1. Simplicity - Delphi's syntax is based on Pascal, which was explicitly designed to be easy to learn, and it can deliver on that promise. C#'s is based on the C family, which... well... was not.
  2. Productivity - Delphi is a descendant of Turbo Pascal, and it still has the fastest compiler known to man, which will boost your productivity enormously. Plus it has the debugger Visual Studio wishes its debugger will be like when it grows up. Especially in the latest version of Delphi, debugging is much easier.
  3. Good API documentation - "API" is a pretty vague word these days, encompassing all sorts of things. I assume you mean libraries, and here it's sort of a tossup. Both the .NET framework and the Delphi standard libraries have good online documentation and mediocre, difficult-to-use offline documentation. (A consequence of the Delphi team choosing to use the same horrible help system as Visual Studio, which they will hopefully move away from in the next version.)
  4. Speed - Delphi wins easily. It compiles to native code (faster execution and much faster startup because there's no JIT phase,) and it doesn't use managed pointers so object access is faster and less cache-unfriendly.
  5. Drag and Drop - A built-in feature of the VCL.
  6. Multi threading - Delphi has a built in thread class, but if you want to do complex things with concurrency there are better options. Primoz Gabrijelcic, a Delphi community member, has been working on an excellent concurrency library that I've helped contribute to. It provides high-level support for common threading goals such as task pooling, parallel FOR loops and multi-stage pipeline processes.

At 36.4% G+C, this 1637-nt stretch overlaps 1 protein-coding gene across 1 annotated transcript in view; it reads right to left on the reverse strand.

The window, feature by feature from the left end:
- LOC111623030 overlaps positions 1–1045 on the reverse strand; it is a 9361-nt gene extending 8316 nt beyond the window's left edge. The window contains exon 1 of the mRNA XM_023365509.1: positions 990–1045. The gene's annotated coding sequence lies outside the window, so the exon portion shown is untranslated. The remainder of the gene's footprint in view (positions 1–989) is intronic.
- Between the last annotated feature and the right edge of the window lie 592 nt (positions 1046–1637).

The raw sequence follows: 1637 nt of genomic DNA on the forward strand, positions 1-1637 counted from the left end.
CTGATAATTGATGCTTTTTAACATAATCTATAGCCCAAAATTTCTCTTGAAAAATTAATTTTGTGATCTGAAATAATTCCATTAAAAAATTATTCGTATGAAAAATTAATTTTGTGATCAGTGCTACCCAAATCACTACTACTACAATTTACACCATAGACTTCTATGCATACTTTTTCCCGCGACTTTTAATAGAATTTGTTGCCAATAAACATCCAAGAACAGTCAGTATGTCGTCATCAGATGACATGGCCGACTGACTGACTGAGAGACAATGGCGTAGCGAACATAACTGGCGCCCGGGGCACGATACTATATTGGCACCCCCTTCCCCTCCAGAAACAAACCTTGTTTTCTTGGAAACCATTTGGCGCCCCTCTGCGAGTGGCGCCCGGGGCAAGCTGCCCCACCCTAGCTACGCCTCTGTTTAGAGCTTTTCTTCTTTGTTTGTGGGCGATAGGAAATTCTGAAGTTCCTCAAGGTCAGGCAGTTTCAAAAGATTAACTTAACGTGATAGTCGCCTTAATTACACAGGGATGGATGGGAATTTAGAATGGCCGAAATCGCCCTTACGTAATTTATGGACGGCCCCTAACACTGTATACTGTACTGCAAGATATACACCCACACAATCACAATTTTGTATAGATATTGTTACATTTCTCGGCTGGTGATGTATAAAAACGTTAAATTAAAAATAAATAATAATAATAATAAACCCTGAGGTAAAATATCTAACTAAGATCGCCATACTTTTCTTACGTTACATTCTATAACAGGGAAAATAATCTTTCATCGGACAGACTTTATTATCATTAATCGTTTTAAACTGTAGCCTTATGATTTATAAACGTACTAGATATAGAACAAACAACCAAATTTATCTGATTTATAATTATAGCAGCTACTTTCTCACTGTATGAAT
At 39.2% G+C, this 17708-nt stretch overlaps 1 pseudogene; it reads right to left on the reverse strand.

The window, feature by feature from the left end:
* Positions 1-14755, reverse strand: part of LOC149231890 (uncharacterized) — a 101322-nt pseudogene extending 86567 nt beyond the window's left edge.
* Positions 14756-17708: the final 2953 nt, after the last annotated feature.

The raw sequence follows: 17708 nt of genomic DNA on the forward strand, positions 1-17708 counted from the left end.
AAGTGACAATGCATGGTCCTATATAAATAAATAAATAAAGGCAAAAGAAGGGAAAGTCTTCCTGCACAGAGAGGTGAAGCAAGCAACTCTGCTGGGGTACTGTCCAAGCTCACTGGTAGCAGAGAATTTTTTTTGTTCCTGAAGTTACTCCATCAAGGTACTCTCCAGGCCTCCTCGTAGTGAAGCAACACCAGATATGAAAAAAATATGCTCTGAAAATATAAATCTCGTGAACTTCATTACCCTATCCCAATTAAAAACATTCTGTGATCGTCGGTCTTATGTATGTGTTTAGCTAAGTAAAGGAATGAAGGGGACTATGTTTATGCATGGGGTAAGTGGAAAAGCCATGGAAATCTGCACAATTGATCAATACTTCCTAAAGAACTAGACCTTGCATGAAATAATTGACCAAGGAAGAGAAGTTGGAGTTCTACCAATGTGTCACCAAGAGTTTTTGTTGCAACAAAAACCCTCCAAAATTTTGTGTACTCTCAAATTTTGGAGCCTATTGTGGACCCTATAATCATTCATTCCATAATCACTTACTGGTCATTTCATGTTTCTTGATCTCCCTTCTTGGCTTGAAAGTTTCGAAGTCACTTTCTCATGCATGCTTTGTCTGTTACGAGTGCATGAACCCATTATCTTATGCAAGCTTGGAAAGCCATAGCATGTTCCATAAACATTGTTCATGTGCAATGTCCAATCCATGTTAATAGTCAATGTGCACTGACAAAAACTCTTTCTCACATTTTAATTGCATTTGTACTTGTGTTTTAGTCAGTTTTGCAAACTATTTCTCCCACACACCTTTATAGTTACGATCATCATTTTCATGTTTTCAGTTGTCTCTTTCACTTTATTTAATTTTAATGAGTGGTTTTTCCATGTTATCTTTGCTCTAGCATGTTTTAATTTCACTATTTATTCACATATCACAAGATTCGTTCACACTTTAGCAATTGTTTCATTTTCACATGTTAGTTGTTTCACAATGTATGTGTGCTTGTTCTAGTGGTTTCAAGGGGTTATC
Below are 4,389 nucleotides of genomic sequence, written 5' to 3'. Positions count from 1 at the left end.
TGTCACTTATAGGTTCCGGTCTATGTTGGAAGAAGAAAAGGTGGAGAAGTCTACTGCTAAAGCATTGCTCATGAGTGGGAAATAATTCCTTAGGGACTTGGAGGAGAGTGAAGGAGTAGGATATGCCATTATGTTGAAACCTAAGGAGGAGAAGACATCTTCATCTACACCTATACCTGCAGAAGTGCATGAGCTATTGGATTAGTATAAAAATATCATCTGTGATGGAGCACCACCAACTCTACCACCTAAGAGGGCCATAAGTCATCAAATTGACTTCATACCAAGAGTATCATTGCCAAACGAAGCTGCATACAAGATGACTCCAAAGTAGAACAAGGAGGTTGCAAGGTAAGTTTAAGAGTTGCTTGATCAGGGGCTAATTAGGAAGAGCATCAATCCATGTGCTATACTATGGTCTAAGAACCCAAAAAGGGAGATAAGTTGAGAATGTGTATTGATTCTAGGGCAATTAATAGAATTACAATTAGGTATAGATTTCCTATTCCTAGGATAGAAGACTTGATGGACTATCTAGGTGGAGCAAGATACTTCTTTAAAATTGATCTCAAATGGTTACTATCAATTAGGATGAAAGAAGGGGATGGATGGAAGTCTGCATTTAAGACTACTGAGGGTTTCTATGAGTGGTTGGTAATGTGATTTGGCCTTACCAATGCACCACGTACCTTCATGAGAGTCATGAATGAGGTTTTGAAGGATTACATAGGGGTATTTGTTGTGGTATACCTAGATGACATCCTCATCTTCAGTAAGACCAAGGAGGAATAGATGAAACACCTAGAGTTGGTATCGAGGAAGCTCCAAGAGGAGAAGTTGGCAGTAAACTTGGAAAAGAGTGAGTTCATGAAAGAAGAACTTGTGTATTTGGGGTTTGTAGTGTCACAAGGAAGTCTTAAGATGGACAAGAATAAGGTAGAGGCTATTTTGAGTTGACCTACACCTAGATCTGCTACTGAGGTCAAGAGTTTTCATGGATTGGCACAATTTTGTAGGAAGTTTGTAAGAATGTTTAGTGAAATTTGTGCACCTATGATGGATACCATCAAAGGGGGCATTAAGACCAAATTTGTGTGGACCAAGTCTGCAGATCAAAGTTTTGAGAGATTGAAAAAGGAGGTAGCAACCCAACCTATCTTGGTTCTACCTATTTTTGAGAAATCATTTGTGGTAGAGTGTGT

7. Good Network API - Delphi ships with Indy, a mature open-source library that makes Internet connections easy to set up and manage. We use it at work to provide the communications layer for an industry-leading app that you've probably never heard of unless you work in broadcast media.
  8. Deployment - This wasn't on your list, but it's worth mentioning. There are still systems out there that don't have the .NET framework preinstalled. By default, Delphi compiles its standard library into the EXE, then uses a smartlinker to remove parts you don't use, resulting in small EXEs that don't have dependencies on massive runtime libraries weighing in at hundreds of MBs that your users will have to download and install separately.